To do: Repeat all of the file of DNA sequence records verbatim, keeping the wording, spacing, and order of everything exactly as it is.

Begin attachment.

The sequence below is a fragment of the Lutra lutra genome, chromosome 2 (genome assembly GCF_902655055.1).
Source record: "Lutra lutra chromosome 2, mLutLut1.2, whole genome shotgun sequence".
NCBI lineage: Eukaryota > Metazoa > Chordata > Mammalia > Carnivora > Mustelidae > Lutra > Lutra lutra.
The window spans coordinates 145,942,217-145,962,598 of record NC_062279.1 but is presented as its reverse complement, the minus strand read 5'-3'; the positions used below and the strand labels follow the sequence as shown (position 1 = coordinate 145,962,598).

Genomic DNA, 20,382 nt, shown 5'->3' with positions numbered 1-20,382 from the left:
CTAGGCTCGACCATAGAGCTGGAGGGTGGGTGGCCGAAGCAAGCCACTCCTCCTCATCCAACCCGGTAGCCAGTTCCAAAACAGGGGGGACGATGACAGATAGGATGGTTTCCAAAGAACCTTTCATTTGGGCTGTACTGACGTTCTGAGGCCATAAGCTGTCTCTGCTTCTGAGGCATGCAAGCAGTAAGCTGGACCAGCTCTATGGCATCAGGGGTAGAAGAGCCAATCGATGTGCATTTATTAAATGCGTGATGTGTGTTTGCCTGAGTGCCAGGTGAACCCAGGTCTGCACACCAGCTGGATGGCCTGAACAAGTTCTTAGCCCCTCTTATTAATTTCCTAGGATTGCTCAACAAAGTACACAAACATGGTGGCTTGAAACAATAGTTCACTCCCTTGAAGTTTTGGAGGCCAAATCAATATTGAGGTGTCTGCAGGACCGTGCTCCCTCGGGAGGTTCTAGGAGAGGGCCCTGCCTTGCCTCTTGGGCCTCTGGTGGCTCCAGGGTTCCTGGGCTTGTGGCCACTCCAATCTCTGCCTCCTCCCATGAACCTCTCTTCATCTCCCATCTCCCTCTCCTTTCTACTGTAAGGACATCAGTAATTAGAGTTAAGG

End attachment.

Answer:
The sequence below is a fragment of the Lutra lutra genome, chromosome 2 (genome assembly GCF_902655055.1).
Source record: "Lutra lutra chromosome 2, mLutLut1.2, whole genome shotgun sequence".
NCBI lineage: Eukaryota > Metazoa > Chordata > Mammalia > Carnivora > Mustelidae > Lutra > Lutra lutra.
The window spans coordinates 145,942,217-145,962,598 of record NC_062279.1 but is presented as its reverse complement, the minus strand read 5'-3'; the positions used below and the strand labels follow the sequence as shown (position 1 = coordinate 145,962,598).

Genomic DNA, 20,382 nt, shown 5'->3' with positions numbered 1-20,382 from the left:
CTAGGCTCGACCATAGAGCTGGAGGGTGGGTGGCCGAAGCAAGCCACTCCTCCTCATCCAACCCGGTAGCCAGTTCCAAAACAGGGGGGACGATGACAGATAGGATGGTTTCCAAAGAACCTTTCATTTGGGCTGTACTGACGTTCTGAGGCCATAAGCTGTCTCTGCTTCTGAGGCATGCAAGCAGTAAGCTGGACCAGCTCTATGGCATCAGGGGTAGAAGAGCCAATCGATGTGCATTTATTAAATGCGTGATGTGTGTTTGCCTGAGTGCCAGGTGAACCCAGGTCTGCACACCAGCTGGATGGCCTGAACAAGTTCTTAGCCCCTCTTATTAATTTCCTAGGATTGCTCAACAAAGTACACAAACATGGTGGCTTGAAACAATAGTTCACTCCCTTGAAGTTTTGGAGGCCAAATCAATATTGAGGTGTCTGCAGGACCGTGCTCCCTCGGGAGGTTCTAGGAGAGGGCCCTGCCTTGCCTCTTGGGCCTCTGGTGGCTCCAGGGTTCCTGGGCTTGTGGCCACTCCAATCTCTGCCTCCTCCCATGAACCTCTCTTCATCTCCCATCTCCCTCTCCTTTCTACTGTAAGGACATCAGTAATTAGAGTTAAGG